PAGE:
Health officials are expecting the newly launched Occupational Therapy (OT) building to remodel mental health services in Dominica.
The facility, located on the grounds of the Acute Psychiatric Unit (APU), was officially opened Friday. It is to provide physio and psycho-therapy to mentally ill patients, but will only offer services to those wanting help.
“Clients recovering from acute mental illnesses can enjoy what we call transitional care, that is care between hospital and their homes. Persons with long-term mental disabilities can participate in rehabilitative care, enabling them to do things that they would have not normally may have given a chance to do; persons in social crisis in the community may be provided with some form of emergency intervention,” Consultant Psychiatrist Griffin Benjamin said at Friday’s handing over ceremony.
“The OT facility will be a voluntary service; we will not be going to apprehend anybody and bring them for therapy in this way,” Benjamin said.
Dr Griffin Benjamin said the new facility demonstrates a paradigm shift in the level of care administered to mentally ill person in Dominica. He said patients will be exposed to professional mental care delivered at the highest level within the Ministry of Health.
The government of Japan has funded the project with grant assistance of US$94, 450, while the Dominica government has put in thousands of dollars into the project in the provision of land and furnishings.
Minister for Health Julius Timothy has endorsed Occupational Therapy, saying many Dominicans are in need of specialized mental health care.
He noted the health ministry is particularly concerned about the high numbers of serious mental health patients in Dominica, who cannot care for themselves.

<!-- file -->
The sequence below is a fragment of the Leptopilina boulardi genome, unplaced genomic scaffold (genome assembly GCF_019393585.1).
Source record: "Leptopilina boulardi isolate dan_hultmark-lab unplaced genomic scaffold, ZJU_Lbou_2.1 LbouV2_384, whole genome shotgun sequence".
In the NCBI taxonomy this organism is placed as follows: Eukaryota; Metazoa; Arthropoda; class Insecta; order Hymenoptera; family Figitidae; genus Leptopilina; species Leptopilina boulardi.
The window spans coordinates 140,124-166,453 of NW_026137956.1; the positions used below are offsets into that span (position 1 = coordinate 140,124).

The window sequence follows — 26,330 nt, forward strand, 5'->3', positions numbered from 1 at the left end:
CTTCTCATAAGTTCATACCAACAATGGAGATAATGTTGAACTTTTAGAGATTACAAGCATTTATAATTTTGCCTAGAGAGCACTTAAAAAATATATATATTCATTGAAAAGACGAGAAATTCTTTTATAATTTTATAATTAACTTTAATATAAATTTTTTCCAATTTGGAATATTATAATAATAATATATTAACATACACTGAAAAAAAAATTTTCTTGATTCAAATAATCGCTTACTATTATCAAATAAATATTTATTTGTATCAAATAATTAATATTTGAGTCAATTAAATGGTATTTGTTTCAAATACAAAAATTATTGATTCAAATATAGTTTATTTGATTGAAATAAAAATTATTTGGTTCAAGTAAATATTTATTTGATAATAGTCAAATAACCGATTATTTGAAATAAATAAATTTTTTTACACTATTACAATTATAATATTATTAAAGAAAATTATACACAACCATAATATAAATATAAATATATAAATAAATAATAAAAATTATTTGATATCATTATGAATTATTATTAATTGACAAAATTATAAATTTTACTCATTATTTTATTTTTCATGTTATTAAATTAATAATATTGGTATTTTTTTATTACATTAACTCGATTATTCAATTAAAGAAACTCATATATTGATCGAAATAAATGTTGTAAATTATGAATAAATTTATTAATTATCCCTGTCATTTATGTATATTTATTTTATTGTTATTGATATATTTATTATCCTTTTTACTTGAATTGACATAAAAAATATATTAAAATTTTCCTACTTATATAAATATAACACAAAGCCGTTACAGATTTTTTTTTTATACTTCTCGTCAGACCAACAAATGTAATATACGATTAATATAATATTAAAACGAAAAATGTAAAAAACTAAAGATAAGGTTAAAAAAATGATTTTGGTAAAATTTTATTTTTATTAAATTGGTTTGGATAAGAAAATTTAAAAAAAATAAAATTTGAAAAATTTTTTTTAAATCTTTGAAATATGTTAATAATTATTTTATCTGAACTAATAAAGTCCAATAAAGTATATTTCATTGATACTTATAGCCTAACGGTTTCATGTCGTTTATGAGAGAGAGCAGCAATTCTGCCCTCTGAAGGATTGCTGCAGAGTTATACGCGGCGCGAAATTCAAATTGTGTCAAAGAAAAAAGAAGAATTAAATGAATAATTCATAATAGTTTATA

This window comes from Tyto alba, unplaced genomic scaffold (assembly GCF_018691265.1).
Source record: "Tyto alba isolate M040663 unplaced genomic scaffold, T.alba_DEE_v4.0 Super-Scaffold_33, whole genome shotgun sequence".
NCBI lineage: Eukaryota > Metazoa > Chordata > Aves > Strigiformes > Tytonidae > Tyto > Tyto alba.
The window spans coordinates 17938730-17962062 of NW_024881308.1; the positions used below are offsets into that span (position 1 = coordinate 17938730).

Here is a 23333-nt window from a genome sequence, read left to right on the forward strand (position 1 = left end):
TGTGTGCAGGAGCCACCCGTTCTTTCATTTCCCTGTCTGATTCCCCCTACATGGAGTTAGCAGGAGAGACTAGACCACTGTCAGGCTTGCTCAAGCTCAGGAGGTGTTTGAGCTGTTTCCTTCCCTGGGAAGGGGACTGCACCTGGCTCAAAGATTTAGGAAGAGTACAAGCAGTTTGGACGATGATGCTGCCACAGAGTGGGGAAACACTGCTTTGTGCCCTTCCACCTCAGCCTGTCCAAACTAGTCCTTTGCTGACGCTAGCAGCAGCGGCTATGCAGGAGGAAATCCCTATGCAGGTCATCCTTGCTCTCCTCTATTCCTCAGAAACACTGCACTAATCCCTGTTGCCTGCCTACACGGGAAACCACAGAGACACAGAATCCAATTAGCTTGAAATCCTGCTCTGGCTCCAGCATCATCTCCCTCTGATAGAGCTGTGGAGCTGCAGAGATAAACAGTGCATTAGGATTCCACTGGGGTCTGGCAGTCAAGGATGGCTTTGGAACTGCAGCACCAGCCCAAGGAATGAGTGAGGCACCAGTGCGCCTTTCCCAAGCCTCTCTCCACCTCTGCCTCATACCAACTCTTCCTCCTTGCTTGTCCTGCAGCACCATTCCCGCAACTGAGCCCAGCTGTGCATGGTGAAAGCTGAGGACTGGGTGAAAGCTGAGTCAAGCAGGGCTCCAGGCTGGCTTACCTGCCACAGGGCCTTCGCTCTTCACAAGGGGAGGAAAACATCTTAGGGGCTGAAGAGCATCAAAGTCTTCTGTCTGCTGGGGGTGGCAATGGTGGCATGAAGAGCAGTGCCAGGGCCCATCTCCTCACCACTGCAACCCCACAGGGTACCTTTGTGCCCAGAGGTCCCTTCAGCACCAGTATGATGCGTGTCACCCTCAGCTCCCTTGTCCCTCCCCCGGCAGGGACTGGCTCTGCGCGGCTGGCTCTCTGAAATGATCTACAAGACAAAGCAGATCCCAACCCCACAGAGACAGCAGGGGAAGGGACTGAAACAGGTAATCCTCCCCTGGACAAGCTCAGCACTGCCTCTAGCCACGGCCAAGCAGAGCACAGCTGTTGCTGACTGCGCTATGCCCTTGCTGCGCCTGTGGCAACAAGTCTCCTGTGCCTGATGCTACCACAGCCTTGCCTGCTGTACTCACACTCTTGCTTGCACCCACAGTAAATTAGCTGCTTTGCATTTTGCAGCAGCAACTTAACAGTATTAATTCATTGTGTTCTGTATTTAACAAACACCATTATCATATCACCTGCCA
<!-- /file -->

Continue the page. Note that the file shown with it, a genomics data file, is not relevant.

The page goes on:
Timothy said although over 1,500 persons in Dominica are registered patients of the Community Mental Health Programme and many more are in need of quality specialized mental health care.
“Recent Caribbean and Latin American studies indicate that a high percentage of people who need mental health care do not receive it. For example major depression affects about six percent of our population yet three in every five depressed persons never receive adequate mental health care,” he said.
Timothy said very soon, the Drug Prevention Unit and the Psychiatric Unit will merge to become the Community Mental Health Department of the Ministry of Health.
The Occupational Therapy Building is worth over US$100, 000, Timothy said.
Meantime, Project Coordinator Dave Laudat said under the new minster of health, the clock has turned for the better for mental health in Dominica.
The Second Secretary of the Embassy of Japan in Trinidad and Tobago Taku Suzuki told yestereday morning’s function that he hopes the project will encourage the Princess Margaret Hospital to provide appropriate care for mentally ill persons here.